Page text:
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A California appellate court ruled last week that, before conducting suitability tests for a massive tunnel project that will divert water to farms and residents in Southern California, the California Department of Water Resources (DWR) must first purchase the land on which the studies will be conducted. DWR wants to build two 30-mile tunnels to send fresh water under the Sacramento-San Joaquin River Delta to Central and Southern California. Before work on the $25 billion project can start, DWR needs to run geological and environmental suitability tests on hundreds of properties to determine the exact route for the tunnels. In ruling on a petition by the State, the San Joaquin County Superior Court ruled that the planned geological studies - which involve drilling holes 200 feet into the ground and permanently filling them with concrete when the testing is finished - constitutes a "taking," requiring acquisition and payment of just compensation to the owners. The court nevertheless granted DWR the right to enter the properties at will for up to 66 days in exchange for the State's deposit of a predetermined sum in anticipation of potential damage to and interference with the properties. Both DWR and the landowners appealed. In a 2-1 decision, the appellate court overturned the trial court and held that the extensive nature of the tests and their imposition on property owners went well beyond precondemnation investigation requiring DWR to purchase the properties before it can conduct the geological studies.
Thousands of farmers in drought-stricken California are rallying this week in opposition to regulations that have frozen water supplies across the state. One farmer said the drought, combined with cuts to water deliveries, have slashed his bottom line by more than 50 percent, and he may have to sell half of his property to keep the other half. At issue is a Ninth U.S. Circuit Court of Appeals ruling last week that upheld federal guidelines limiting water deliveries from the northern part of the state to the southern part of the state -- to protect an endangered fish called the Delta smelt. The ruling went against a lower-court ruling that overturned the 2008 guidelines from the U.S. Fish and Wildlife Service. Environmentalists fought to preserve those guidelines, but farmers say they're preventing vital water supplies from reaching the areas that need it most.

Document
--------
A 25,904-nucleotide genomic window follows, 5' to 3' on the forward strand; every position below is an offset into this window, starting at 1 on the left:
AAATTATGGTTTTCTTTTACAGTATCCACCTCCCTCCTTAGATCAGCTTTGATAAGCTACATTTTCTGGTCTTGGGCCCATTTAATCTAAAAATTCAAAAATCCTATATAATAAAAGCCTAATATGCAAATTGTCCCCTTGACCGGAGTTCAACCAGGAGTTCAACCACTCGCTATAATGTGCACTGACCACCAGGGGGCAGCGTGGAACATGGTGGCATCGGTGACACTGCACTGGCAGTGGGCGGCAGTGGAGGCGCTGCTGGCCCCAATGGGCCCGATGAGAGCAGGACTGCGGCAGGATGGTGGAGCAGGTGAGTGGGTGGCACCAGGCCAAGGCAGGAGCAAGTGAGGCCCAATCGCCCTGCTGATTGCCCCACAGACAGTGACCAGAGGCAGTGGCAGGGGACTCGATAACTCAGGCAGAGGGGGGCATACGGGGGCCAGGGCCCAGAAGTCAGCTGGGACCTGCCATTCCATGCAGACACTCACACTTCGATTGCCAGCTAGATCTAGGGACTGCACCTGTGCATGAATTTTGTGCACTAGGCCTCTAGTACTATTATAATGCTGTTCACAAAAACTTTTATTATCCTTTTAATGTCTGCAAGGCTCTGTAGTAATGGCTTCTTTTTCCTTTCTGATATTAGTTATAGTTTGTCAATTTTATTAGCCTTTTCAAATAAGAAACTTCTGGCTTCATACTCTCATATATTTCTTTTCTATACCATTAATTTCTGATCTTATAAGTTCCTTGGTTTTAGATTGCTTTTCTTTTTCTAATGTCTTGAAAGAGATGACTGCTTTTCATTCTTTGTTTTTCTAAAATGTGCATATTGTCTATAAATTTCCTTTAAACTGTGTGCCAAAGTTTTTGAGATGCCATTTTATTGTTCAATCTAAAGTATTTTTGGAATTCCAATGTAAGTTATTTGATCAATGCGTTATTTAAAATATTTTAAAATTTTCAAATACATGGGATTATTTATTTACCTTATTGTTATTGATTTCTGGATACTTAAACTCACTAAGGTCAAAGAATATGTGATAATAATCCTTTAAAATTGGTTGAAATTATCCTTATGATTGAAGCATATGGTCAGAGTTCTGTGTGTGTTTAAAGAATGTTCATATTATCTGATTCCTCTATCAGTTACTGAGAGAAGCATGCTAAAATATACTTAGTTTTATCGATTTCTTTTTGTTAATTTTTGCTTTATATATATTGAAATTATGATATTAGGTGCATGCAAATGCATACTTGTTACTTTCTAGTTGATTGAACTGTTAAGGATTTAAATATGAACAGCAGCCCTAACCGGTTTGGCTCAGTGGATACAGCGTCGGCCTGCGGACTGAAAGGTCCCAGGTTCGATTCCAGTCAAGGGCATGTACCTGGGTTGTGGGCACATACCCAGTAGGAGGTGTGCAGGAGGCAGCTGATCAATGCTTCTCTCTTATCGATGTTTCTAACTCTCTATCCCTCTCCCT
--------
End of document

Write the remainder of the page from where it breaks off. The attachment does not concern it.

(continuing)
Property owners can't sue the Federal Aviation Administration for approving public funds for proposed airport improvements, a federal judge has ruled. U.S. District Judge Phyllis Hamilton granted the FAA's motion for dismissal of a claim that it granted public money for a private project in violation of the Uniform Relocation Assistance Act. The Border Coast Regional Airport Authority operates the Del Norte County Regional Airport, also known as Jack McNamara Field. The Authority consists of representatives from several communities in southern Oregon and northern California, according to the complaint. The airport has until the end of 2015 to come into compliance with the FAA's design standards for runway safety areas. Doing so, however, means closing roads and acquiring lots in a nearby subdivision to make up for the loss of wetlands as result of the improvements. The Pacific Shores Property Owners Association says the Authority wants private property owners "to bear the cost of the environmental impacts to widen its airport runway."
DISCLAIMER: Because of the generality of this update, the information provided herein may not be applicable in all situations and should not be acted upon without specific legal advice based on particular situations.
© Allen Matkins Leck Gamble Mallory & Natsis LLP
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